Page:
Posts Tagged : Sovereign debt

Rodrigo Olivares-Caminal participa en el VIII Seminario Jean Monnet: “Banking solvency and sovereign solvency”

Nuestro compañero Rodrigo Olivares-Caminal, Of Counsel de Kepler-Karst y catedrático de Derecho Bancario y Financiero en la universidad Queen Mary de Londres, participará el próximo 21 de abril en el VIII Seminario Jean Monnet, organizado por la Universidad de Málaga, sobre regulación económica, competencia e integración europea.

El encuentro, titulado “Banking solvency and sovereign solvency”, abordará cuestiones relevantes en el plano comunitario relativas a los retos actuales relacionados con la deuda soberana.

Junto con Rodrigo participarán: Juana Pulgar-Ezquerra, catedrática de Derecho Mercantil de la Universidad Complutense de Madrid, George Selgin, director emérito de la Center for Monetary and Financial Alternatives, y Ana Lozano-Vivas, catedrática de Análisis Económico y quien moderará la jornada.

🗓️ Viernes, 21 de abril

🕐 10.00h a 12.00h

banking & sovereign solvency session with Rodrigo Olivares-Caminal

Rodrigo Olivares-Caminal on Russian Debt Default

Rodrigo Olivares-Caminal, Of Counsel and Professor of Banking and Finance Law at Queen Mary University of London, comments on Russia’s recent default on its foreign debt.

In this article, Rodrigo, a legal expert, and Nasir Aminu, an economist at Cardiff Metropolitan University, explain the significance of the default and its consecuences. For Rodrigo, “the full impact of the default remains uncertain until the global financial market gets clarity” regarding some issues, but, in any case, “those issues would be subject to interpretation by a court of law“.

Read the full comment on The Conversation or at the World Economic Forum’s website.



Russian debt: a circle to be squared

By Rodrigo Olivares-Caminal, Of Counsel at Kepler-Karst Law Firm and expert in Sovereign Debt.

Russia recently missed an interest payment on two of its sovereign bonds, the 2026 USD and 2036 EUR bonds, and, as it is common in these instruments, they enjoy a 30-day grace period that just ended. Things are getting difficult.

The 2026 USD prospectus is quite interesting, because it allows for payments to be made in USD, but also in EUR, GBP or CHF if, for reasons beyond its control, Russia is unable to make payments in USD (in whole or in part).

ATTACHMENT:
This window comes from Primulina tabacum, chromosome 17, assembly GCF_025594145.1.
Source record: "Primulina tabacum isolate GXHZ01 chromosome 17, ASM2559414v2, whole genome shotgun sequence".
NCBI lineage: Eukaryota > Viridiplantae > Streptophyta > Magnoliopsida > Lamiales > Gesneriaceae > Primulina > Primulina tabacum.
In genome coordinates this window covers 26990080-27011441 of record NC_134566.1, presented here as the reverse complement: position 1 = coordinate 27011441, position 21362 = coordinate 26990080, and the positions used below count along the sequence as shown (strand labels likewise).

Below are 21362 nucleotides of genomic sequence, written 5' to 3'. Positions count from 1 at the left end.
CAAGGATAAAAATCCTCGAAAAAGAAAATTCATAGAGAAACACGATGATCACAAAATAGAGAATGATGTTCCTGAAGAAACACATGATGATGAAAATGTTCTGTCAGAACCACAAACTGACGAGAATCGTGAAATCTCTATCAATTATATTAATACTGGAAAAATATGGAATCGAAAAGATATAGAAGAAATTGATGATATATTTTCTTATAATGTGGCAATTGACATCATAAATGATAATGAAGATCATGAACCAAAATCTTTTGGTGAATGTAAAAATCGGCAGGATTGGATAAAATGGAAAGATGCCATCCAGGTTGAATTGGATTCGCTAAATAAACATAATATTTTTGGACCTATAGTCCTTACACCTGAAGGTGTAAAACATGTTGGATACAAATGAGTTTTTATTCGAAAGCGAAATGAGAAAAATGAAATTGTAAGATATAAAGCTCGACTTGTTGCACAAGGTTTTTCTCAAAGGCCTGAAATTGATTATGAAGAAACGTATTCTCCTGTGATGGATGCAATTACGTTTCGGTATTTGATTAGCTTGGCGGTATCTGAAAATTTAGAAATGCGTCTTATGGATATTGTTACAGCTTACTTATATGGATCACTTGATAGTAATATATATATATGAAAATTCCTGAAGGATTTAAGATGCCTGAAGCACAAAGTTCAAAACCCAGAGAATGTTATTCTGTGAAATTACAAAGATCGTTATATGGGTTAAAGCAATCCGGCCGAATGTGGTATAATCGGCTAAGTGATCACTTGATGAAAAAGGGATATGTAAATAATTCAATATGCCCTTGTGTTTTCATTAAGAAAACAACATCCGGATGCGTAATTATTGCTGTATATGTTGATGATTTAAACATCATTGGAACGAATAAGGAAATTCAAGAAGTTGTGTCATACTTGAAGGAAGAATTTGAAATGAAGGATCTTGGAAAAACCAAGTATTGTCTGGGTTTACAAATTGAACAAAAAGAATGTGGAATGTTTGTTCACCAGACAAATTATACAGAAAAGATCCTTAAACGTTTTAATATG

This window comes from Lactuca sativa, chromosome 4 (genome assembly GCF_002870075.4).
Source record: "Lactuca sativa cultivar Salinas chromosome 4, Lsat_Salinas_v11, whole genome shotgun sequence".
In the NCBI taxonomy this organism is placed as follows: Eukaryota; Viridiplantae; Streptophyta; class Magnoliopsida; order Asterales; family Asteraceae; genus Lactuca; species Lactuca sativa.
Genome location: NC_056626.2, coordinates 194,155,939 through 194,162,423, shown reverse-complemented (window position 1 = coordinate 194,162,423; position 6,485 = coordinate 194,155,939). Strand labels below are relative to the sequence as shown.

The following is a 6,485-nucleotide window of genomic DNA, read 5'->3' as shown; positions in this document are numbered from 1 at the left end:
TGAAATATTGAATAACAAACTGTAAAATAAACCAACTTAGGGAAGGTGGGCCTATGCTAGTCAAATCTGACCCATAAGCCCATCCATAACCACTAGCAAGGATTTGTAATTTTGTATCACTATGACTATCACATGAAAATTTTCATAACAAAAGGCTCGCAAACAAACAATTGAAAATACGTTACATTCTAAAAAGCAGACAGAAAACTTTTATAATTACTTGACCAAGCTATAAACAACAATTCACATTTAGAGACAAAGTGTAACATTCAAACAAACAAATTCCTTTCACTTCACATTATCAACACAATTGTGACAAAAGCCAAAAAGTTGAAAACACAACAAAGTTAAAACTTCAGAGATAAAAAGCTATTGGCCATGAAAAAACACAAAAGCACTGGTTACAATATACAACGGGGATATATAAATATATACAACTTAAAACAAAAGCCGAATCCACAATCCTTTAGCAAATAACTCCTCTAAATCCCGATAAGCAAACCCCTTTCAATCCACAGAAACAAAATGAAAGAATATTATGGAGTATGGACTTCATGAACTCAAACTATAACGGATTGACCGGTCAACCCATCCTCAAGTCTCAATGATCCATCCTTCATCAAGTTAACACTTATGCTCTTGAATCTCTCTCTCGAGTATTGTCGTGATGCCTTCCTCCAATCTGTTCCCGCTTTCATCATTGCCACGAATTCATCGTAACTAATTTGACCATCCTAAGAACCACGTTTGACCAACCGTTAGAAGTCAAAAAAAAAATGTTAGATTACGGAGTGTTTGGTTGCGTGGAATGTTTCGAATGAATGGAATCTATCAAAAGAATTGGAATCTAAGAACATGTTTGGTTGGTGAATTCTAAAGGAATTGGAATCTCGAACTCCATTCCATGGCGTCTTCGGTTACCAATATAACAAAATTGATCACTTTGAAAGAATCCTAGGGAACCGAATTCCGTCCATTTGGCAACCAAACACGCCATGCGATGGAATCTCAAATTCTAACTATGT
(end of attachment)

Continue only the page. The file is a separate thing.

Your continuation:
In the same sense, the 2036 EUR prospectus allows payments in currencies other than EUR as well, but goes even further and also adds the RUB as a possible alternative payment currency.

Although these conditions may seem positive, the reality is that not fulfilling obligations in the established currency –EUR or USD- may not be ideal for the original creditor (e.g. currency mistmatch).

If this was not enough, there is another relevant clause that makes things more difficult to square the circle: the so-called Currency Indemnity Clause. This clause allows for a discharge of the payment obligation in situations where someone receives or recover (not necessarily recover) a payment in another currency (and, why not, in another place). However, the payment received in RUB, must allow the creditor to purchase the necessary amount of USD to offset the original obligation due.

In any event, clarity is required on whether there has been a discharge for Russia on its obligations, what is the difference between receiving and recovering payments, or whether Russia was prevented to pay because of the Western sanctions (or if these were self-inflicted and thus Russia is not excused for not making the payment).

All these issues are subject to interpretation by a court of law, but Russia has not waived any of its sovereign immunity and has not submitted to the jurisdiction of any court in any of the two prospectuses.

What a circle to be squared and here at Kepler-Karst we can assist.


Rodrigo commented for Reuters on this subject and he appeared in numerous international media outlets such as Euractiv, Daily Mail and Magnet